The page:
By Adam Lovinus
By Lilledeshan Bose
By Gabriel San Roman
By Rachel Mattice
By Stephanie Zacharek
By Daniel Kohn
By Nate Jackson
By Mike Seeley
Photo by James BunoanThe Main Frame aren't electroclash (here's our lunch money; now, please, don't ever say the word "electro" again), and they're not quite doing the retro thing, either (although their music blissfully tugs on our we-really-do-love-and-miss-the-Manchester-sound-too heartstrings). And just because they happen to tote around a truck full of synthesizers, that doesn't necessarily mean they're riding the newest of the new wave. So what, then, is their scene?
"Our stuff is like a wind blowing through the open forest," says guitarist/he-sounds-a-little-bit-like-that-guy-from-the-Plimsouls vocalist Steve Krolikowski.
To which the player of said stack o' synths, Rob Wallace, quips, "You just got the quote of the story, buddy."
But seriously (or was Krolikowski serious?), the Main Frame's haunting, stark pop sound stands out—and relatively alone in the oft-flashy LA music scene. Repeatedly described as "dark" and "serious" (and once even "Interpol with synths"—doesn't Interpol have synths?), the Main Frame are a band half-calculated/ half-fluke.
So, yeah, we should explain that further.
The notion to create—and then straddle—such a musical dichotomy sprang from the desire to form a band with "a big keyboard presence" (that's the half-calculated part).
"We'd been listening to Devo and Tubeway Army," begins Krolikowski. "Classic new wave stuff like that. And surprisingly quickly, I found Bill and Rob to play with me."
"Our old drummer decided it wasn't important to be in the band anymore," continues Wallace, "and then, luckily, we got Trip. At that point, everything really changed."
Enter the half-fluke part.
But being an "it" band was never their intention. There's no KROQ, bandwagon or kitsch buzzing around here. Instead, the Main Frame are four guys—friends and musical comrades —with common goals.
Carefully choosing his every word, Krolikowski pronounces, "We have so many ideas and are constantly changing and progressing. I can't wait to see what the band will be like in a year or two. These songs we're writing are filling a void as far as bands I would want to go see. I would want to go see my band."
Wallace underscores that: "There are times where it's just . . . magic. I love the music we're playing, and there's nothing else I'd rather be doing."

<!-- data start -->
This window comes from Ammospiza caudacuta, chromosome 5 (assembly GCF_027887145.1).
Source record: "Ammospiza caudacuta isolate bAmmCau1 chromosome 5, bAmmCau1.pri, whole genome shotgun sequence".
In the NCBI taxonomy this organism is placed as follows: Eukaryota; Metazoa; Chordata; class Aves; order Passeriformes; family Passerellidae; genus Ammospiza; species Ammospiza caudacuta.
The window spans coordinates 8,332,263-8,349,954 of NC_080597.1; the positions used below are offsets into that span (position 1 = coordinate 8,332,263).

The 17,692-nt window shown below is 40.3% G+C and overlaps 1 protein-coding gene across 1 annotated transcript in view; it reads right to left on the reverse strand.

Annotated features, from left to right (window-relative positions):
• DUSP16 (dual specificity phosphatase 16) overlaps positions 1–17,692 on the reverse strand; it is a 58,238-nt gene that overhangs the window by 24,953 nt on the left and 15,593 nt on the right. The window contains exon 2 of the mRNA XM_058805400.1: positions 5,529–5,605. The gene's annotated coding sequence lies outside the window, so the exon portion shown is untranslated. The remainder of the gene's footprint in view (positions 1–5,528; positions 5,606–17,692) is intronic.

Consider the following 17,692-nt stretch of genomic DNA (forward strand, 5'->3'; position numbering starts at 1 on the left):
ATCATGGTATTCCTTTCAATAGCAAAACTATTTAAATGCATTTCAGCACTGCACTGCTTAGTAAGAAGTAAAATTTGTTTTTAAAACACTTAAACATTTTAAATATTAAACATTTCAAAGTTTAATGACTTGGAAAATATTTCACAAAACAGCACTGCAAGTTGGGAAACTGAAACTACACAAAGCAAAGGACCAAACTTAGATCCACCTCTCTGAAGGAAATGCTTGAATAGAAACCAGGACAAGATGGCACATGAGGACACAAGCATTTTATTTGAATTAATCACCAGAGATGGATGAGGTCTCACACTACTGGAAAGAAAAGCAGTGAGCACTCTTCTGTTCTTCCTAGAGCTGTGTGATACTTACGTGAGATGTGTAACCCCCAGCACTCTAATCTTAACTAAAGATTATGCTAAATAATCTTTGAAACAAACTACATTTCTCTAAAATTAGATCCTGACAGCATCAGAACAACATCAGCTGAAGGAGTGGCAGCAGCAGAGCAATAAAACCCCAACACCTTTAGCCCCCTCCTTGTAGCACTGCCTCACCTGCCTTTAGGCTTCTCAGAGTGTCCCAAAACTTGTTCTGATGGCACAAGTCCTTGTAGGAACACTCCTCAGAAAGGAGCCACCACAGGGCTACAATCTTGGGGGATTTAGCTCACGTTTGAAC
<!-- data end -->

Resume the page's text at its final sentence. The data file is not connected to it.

It's at this point they begin to realize how lovey-dovey this is all sounding, and it snaps Krolikowski back into reality. "I think we've looked enough at how happily we play together."
The shy guy, bassist Bill Repke, agrees with a laugh, "It's kind of embarrassing."
So instead of talking about how much they love one another, why don't we talk about how much they love their album? Curse of Evolution was recorded by the band ("That was the easy part," says Krolikowski) and produced by a friend, who just happens to be a professional. "It's amazing what you can do with friends and a computer," says Wallace.
What they have to show for minimal cash payment is their first full-length: a collection of 10 beautifully crafted songs that span the sound spectrum from the Cure to Soviet. Desperate vocals and darting lyrics dance over a bass played more like a guitar and synths used for more than an afterthought. "It really changes the whole band," says Repke, "because it frees up Steve to use the guitar to make noises and stuff."
Waterhouse adds, "If you took any instrument out, it wouldn't be the same band at all."
And even though they're completely happy with the results, the Main Frame aren't a group to rest. "We all agree we would like to complement our full-length with, say, something five songs long—and soon," says Krolikowski. "Just take those songs, record them and produce them very well. Then print it and get it on vinyl. I don't think we mind taking it slow because, right now, it's fun for us to play and keep getting better and better shows."
But feeling a kinship with other bands in the LA area is kinda tough. "We have some really good friends," states Krolikowski, "but sometimes we just can't play with them. It's not the right show."
"We'll play with these bands, and they're good bands," continues Repke, "but they're not the same. I think of the music that I grew up with in the late '80s and early '90s—music like the Cure and Depeche Mode. Music that so many people liked and still like, but there's just not a lot of bands in this area that play in a style like this."
"Our band stands alone," Waterhouse adds. "Unfortunately, we really don't have that [camaraderie]. Not yet, at least."
Luckily for the band, there are new ways to find kinship, fans, and, most important, lots and lots of friends. In fact, the Internet is how we first fell in love with the Main Frame. (For the record, it was "Ravenous" that we downloaded and played incessantly.) Oh, and then there's this little thing called Friendster.
"Are you on Friendster?" Krolikowski asks us. "Why aren't you my Friendster? You can be my No. 111." (We came in at 109.)
"Make sure this is part of the interview!" Wallace chimes in with a smile. "I don't think I want 111 Friendsters. I don't want to be that cool. Don't you have, like, 350, Trip?"
For a fleeting moment, we have the Main Frame in our frivolous clutches, until . . .
"I don't want to talk about that," says Waterhouse shyly but assertively. "Can we hit pause on the recorder or something?"
The secret is out . . . the Main Frame: dark lords of Friendster.The Main Frame Perform at Fire Island, 3325 E. Anaheim St., Long Beach, (562) 597-0014. Sun., 9 p.m. $3. 21+.